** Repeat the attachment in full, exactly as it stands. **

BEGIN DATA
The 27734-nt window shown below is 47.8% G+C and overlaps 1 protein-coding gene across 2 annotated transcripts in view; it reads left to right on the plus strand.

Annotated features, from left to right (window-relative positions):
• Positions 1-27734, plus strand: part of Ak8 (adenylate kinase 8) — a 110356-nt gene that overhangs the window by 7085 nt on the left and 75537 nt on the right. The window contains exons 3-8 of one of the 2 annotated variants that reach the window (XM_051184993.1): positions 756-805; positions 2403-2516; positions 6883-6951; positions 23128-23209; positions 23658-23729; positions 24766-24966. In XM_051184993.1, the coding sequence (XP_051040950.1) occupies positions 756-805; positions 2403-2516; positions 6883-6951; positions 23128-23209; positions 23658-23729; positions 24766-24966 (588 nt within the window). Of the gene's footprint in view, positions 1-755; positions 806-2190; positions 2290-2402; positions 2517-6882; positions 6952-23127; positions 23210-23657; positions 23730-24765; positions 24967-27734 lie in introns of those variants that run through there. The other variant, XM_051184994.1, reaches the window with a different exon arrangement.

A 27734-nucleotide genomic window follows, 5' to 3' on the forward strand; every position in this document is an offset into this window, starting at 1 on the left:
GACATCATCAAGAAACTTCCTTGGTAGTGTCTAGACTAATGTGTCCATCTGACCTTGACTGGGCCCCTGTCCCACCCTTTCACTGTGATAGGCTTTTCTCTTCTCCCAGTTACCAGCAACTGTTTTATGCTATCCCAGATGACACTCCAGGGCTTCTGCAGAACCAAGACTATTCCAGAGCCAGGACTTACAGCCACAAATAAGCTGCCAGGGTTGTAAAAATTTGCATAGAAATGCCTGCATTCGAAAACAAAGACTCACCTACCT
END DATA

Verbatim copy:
The 27734-nt window shown below is 47.8% G+C and overlaps 1 protein-coding gene across 2 annotated transcripts in view; it reads left to right on the plus strand.

Annotated features, from left to right (window-relative positions):
• Positions 1-27734, plus strand: part of Ak8 (adenylate kinase 8) — a 110356-nt gene that overhangs the window by 7085 nt on the left and 75537 nt on the right. The window contains exons 3-8 of one of the 2 annotated variants that reach the window (XM_051184993.1): positions 756-805; positions 2403-2516; positions 6883-6951; positions 23128-23209; positions 23658-23729; positions 24766-24966. In XM_051184993.1, the coding sequence (XP_051040950.1) occupies positions 756-805; positions 2403-2516; positions 6883-6951; positions 23128-23209; positions 23658-23729; positions 24766-24966 (588 nt within the window). Of the gene's footprint in view, positions 1-755; positions 806-2190; positions 2290-2402; positions 2517-6882; positions 6952-23127; positions 23210-23657; positions 23730-24765; positions 24967-27734 lie in introns of those variants that run through there. The other variant, XM_051184994.1, reaches the window with a different exon arrangement.

A 27734-nucleotide genomic window follows, 5' to 3' on the forward strand; every position in this document is an offset into this window, starting at 1 on the left:
GACATCATCAAGAAACTTCCTTGGTAGTGTCTAGACTAATGTGTCCATCTGACCTTGACTGGGCCCCTGTCCCACCCTTTCACTGTGATAGGCTTTTCTCTTCTCCCAGTTACCAGCAACTGTTTTATGCTATCCCAGATGACACTCCAGGGCTTCTGCAGAACCAAGACTATTCCAGAGCCAGGACTTACAGCCACAAATAAGCTGCCAGGGTTGTAAAAATTTGCATAGAAATGCCTGCATTCGAAAACAAAGACTCACCTACCT